Enchanted by the labyrinth of stars above, Italian professor Galileo Galilei was determined to unearth the mysteries held within. It was 1609 and inspired by the newly invented “perspective glass,” which magnified objects on land up to three times their size, Galileo designed prototype after prototype until he achieved an unheard of 20x magnification. He pointed his invention to the heavens and the world would never be the same.

He was the first to see the moon’s craters, Jupiter’s moons, and Saturn’s rings, but when Galileo dared challenge the commonly held belief that the earth was the center of the solar system, the darling of the Medicis and Italy’s elite salon scene was assailed by the most dangerous men and powerful institution of all time. Swift and ruthless, the Inquisition had Galileo in its sights. His crime? Questioning authority and defending a truth he—the rebel later known as the Father of the Scientific Method—had proven.


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Drs. Rosanne Welch and Sarah Clark discuss “Don’t Look a Gift Horse in the Mouth” on the Zilch Podcast’s Monkees 101 Series [Audio]

Drs. Rosanne Welch and Sarah Clark discuss “Don’t Look a Gift Horse in the Mouth” on the Zilch Podcast’s Monkees 101 Series

As you know I always LOVE talking television so when fellow Dr. Sarah Clark of Zilch Nation asked me a while back if I’d like to cohost an ongoing segment of Zilch where we analyze each of the 58  episodes of The Monkees — I jumped at the chance.

Even though I did a lot of this work in the book – I couldn’t cover all the episodes so this segment allows us to take one at a time and do our own critical studies and popular culture coverage. 

Drs. Rosanne Welch and Sarah Clark discuss “Don't Look a Gift Horse in the Mouth” on the Zilch Podcast's Monkees 101 Series [Audio]

Monkees 101 with Rosanne Welch and Sarah Clark discuss the 8th episode of “The Monkees” -“Don’t Look a Gift Horse in the Mouth”,  Anthony Pomes reviews the new Micky & Mike Live CD, Bob & Bethany Kriger Thies Do a song dealing with C-19 as only Monkees fans could. We dedicate this episode to Adam Schlesinger Singer-songwriter and Producer, Thank you for being part of The Monkees story and understanding them and us.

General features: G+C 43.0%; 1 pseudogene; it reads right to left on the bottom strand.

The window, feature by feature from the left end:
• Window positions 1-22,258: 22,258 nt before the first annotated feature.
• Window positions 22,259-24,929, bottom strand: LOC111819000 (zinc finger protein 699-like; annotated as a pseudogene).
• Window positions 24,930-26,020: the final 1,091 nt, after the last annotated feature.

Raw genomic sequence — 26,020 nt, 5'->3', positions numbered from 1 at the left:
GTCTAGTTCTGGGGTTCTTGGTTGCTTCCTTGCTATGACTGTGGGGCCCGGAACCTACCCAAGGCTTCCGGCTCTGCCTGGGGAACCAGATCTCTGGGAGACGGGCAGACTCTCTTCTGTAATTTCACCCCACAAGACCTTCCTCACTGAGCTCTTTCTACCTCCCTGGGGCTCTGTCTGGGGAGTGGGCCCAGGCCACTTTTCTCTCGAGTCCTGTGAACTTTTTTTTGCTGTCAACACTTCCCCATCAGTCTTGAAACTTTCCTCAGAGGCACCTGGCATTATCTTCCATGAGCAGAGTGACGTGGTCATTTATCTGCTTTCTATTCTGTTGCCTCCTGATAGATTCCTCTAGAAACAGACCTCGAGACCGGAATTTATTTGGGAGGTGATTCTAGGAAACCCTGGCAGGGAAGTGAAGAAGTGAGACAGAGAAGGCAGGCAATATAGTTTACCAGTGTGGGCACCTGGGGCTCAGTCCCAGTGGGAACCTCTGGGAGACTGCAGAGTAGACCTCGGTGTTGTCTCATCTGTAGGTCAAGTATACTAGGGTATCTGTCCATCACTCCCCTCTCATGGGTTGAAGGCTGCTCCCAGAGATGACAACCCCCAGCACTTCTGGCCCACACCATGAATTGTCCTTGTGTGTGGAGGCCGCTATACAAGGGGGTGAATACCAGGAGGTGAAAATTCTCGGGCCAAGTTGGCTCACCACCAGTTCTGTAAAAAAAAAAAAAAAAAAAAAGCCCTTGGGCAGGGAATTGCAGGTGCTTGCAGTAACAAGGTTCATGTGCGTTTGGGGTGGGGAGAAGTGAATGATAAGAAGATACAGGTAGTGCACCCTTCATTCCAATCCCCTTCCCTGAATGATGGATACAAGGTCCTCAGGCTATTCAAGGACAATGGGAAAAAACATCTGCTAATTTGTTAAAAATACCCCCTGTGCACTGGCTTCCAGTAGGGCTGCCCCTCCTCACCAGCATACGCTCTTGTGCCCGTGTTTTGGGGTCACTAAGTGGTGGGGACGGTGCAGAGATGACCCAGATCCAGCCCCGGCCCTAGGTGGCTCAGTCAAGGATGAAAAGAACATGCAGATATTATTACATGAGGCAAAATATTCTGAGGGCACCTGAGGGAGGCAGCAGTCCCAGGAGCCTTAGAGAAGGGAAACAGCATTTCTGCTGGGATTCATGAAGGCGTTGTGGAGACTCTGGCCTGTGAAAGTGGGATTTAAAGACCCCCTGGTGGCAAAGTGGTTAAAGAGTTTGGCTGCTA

Listen to this episode


Want to learn more about The Monkees? Buy Why The Monkees Matter: Teenagers, Television and American Pop Culture

 

A hit television show about a fictitious rock band, The Monkees (1966-1968) earned two Emmys–Outstanding Comedy Series and Outstanding Directorial Acheivement in Comedy.

Capitalizing on the show’s success, the actual band formed by the actors, at their peak, sold more albums than The Beatles and The Rolling Stones combined, and set the stage for other musical TV characters from The Partridge Family to Hannah Montana. In the late 1980s, the Monkees began a series of reunion tours that continued into their 50th anniversary.

This book tells the story of The Monkees and how the show changed television, introducing a new generation to the fourth-wall-breaking slapstick created by Laurel and Hardy and the Marx Brothers.

Its creators contributed to the innovative film and television of 1970s with projects like Bob & Carol & Ted & Alice, The Mary Tyler Moore Show, Laugh-In and Welcome Back, Kotter. Immense profits from the show, its music and its merchandising funded the producers’ move into films such as Head, Easy Riderand Five Easy Pieces.

McFarland (Direct from Publisher) | Amazon | Kindle Edition | Nook Edition

Want to use “Why The Monkees Matter” in your classroom?

Order Examination Copies, Library and Campus Bookstore orders directly from McFarland